Despite 1 billion sufferers of mental health disorders worldwide, treatment options are underdeveloped, and therapy is expensive, inconvenient, and difficult to find.
Stigma, physical location, financial hardship, and complicated healthcare systems decrease the likelihood of seeing a therapist in-person. The majority of individuals struggling with their mental health will never receive therapy.
Woebot is a personalized, artificially intelligent chatbot that combats depression and anxiety through brief daily check-ins.
Backed by AI pioneer Andrew Ng, Woebot was released in June 2017 and grew from 100 users to 50,000 users in its first week. It received $8 million in Series A funding and now receives over 2 million messages per week.
Woebot checks in with users for 5-10 minutes each day. Much like a gratitude journal, these brief encounters ask users to reflect on their day and examine how they felt during key events that unfolded to uncover any emotional triggers.
Woebot frames users' mental health challenges into digestible stories that create psychological distance and give users an alternative point of view.
Our team knew that we wanted to create a Cognitive Behavioral Therapy (CBT)-based technical solution for our target audience. We generated 4 out-of-the-box ideas to prototype with 100 Stanford students over the course of 2 weeks. These included:
Individuals responded the most positively to Daily Mood Monitoring "check ins" on social media platforms that were Wizard of Oz-ed by members of the research team in place of AI technology.
We moved forward with our Daily Mood Monitoring idea and built an MVP chatbot in Facebook Messenger. I conducted a clinical research study to assess Woebot's effectiveness as a therapeutic tool, randomly assigning participants to a Woebot group and an informational control group over the course of 2 weeks.
Results of the study were overwhelmingly positive, as users raved about Woebot.
Despite positive feedback, users expressed frustration about Woebot's limited, pre-programmed responses. To solve for this, we made a more intricate conversation decision tree moving forward.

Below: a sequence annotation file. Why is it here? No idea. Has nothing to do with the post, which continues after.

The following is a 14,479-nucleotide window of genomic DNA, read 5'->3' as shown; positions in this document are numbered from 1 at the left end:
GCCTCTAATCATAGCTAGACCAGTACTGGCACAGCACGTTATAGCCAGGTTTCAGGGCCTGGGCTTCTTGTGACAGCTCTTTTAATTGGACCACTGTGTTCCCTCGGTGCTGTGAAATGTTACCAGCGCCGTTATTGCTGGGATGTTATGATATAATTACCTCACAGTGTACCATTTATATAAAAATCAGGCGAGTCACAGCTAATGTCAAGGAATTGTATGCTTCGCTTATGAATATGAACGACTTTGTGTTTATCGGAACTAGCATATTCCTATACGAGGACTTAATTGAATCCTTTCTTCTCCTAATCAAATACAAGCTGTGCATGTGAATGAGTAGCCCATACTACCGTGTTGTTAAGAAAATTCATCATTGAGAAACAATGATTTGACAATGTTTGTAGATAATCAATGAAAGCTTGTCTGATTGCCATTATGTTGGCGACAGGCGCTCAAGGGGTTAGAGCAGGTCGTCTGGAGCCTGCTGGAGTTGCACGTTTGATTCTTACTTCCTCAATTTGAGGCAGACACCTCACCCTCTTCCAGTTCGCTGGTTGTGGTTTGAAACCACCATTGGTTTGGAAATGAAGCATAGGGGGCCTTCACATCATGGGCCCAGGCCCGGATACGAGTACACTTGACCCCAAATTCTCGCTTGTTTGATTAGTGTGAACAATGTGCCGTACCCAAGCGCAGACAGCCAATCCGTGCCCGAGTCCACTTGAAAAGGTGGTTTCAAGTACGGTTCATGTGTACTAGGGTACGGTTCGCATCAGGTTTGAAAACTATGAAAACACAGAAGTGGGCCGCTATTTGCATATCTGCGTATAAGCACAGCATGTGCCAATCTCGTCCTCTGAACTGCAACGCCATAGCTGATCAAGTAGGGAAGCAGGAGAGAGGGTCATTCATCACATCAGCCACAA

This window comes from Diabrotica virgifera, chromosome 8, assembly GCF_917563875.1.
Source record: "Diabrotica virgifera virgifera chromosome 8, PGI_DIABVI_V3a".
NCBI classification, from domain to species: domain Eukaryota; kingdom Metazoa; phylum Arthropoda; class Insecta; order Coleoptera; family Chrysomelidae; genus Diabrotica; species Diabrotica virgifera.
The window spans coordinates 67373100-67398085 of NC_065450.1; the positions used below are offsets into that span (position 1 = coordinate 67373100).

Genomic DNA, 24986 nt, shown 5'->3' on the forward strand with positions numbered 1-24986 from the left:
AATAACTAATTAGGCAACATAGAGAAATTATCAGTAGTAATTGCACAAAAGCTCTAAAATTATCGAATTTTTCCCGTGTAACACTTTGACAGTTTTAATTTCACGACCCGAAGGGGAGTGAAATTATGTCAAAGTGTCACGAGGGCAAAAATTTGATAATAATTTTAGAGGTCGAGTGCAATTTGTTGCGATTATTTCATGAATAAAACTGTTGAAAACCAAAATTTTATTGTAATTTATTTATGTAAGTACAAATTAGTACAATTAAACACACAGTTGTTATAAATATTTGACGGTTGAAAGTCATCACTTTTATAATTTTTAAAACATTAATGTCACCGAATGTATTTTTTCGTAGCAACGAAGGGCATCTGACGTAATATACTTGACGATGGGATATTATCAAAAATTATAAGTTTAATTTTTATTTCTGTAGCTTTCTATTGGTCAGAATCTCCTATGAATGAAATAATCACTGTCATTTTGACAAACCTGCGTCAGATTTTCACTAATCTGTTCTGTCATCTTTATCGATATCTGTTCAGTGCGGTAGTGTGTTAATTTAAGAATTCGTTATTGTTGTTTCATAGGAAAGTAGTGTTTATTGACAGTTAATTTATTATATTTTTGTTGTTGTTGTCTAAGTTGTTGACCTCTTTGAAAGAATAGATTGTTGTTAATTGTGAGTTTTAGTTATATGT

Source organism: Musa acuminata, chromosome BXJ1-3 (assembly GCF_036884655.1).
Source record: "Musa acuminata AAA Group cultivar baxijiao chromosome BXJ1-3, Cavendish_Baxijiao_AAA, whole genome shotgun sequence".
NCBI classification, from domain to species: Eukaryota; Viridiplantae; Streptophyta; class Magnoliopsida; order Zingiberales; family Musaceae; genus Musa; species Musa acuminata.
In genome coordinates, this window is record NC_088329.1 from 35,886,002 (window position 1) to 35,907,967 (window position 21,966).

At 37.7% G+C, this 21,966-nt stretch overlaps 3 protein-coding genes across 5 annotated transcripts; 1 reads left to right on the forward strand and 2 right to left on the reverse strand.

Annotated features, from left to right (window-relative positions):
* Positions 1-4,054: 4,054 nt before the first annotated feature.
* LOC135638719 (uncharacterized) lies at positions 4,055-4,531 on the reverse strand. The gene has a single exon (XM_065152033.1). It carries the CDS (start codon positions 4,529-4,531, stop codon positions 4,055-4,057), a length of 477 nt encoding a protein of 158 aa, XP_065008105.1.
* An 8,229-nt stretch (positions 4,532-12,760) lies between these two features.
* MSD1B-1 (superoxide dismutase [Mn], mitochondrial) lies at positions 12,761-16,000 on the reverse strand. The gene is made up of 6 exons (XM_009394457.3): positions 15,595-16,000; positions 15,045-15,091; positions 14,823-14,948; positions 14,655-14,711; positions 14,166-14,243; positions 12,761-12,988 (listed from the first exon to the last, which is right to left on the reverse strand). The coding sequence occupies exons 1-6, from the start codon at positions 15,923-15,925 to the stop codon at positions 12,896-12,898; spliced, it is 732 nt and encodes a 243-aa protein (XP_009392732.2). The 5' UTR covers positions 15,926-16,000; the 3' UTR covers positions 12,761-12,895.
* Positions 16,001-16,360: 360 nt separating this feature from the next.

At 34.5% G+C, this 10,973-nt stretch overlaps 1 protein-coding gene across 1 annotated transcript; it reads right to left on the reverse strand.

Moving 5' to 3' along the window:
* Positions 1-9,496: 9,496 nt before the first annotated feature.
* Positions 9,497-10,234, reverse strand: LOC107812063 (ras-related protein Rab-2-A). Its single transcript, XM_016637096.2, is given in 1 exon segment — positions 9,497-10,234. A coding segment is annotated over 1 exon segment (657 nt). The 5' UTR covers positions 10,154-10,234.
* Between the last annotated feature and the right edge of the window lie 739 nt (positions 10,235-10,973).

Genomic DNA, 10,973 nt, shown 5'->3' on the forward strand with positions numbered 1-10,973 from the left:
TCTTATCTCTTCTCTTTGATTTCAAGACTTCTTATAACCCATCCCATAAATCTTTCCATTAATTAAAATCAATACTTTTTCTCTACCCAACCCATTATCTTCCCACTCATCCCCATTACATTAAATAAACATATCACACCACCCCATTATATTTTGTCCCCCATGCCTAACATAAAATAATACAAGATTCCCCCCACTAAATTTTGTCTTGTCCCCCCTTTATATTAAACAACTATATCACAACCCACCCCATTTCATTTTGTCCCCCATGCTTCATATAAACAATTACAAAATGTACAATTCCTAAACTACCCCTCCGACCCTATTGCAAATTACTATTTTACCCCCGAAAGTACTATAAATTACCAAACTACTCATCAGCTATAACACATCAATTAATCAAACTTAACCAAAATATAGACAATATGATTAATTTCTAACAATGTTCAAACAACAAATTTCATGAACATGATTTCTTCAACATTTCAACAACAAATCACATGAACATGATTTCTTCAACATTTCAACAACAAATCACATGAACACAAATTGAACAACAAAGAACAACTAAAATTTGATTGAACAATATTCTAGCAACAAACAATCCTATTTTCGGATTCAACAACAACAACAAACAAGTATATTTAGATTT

We collected scientific measures on depressive & anxious symptoms throughout the duration of the research study. Statistical analyses showed that users in the Woebot group experienced symptom reduction while those in the control group did not, indicating that Woebot may alleviate depressive symptoms more than traditional sources of information.
Action: Users describe how they're feeling through emojis, rather than words.
Rationale: Users responded more positively to emojis than traditional texting with a conversational agent. Emojis create psychological distance, making a conversation about emotions easier.
Action: Reduce users' cognitive load by allowing them to quickly choose an option rather than having to type it out. Integrate images, GIFs, and videos into Woebot's conversations.
Rationale: Woebot's conversations are meant to happen in the moment, making typing out a response difficult for users if they're on the go. Having pre-programmed selections makes conversing more carefree. Images and GIFs make the experience more engaging.
Action: Keep daily check-ins between 5-10 minutes.
Rationale: The brevity of Woebot's check-ins make users more likely to engage with the bot over time— the goal is gradual behavior change, rather than lengthy, in-depth conversations.
Woebot spoke to more people on its first day of official launch than a therapist could see in a lifetime— and has since reached users in over 130 countries around the world. It currently maintains 2 million conversations per week and has been featured in The New York Times, The Wall Street Journal, BBC, and more.
The investment will be used to further develop the Woebot's natural language processing abilities to expand the delivery of mental health care worldwide.
Users consistently expressed frustration with the limitations of chatbots and the inherent lack of fluid conversation that can take place in an interaction. Unfortunately, as AI-based bots are still a nascent field in UX design, there is no one solution to this problem.
Therapy is a tricky subject to deliver via technology due to the inherent risks involved: giving the wrong advice, accidentally missing a warning sign of suicide, etc. We remained cognizant of these intricacies throughout our design process and were careful not to claim Woebot as a complete replacement for therapy.
One week after product launch, Woebot's user base skyrocketed from 100 to 50,000 users. We were absolutely thrilled to learn that we had correctly identified (and solved for!) a market need that was distinctly underserved.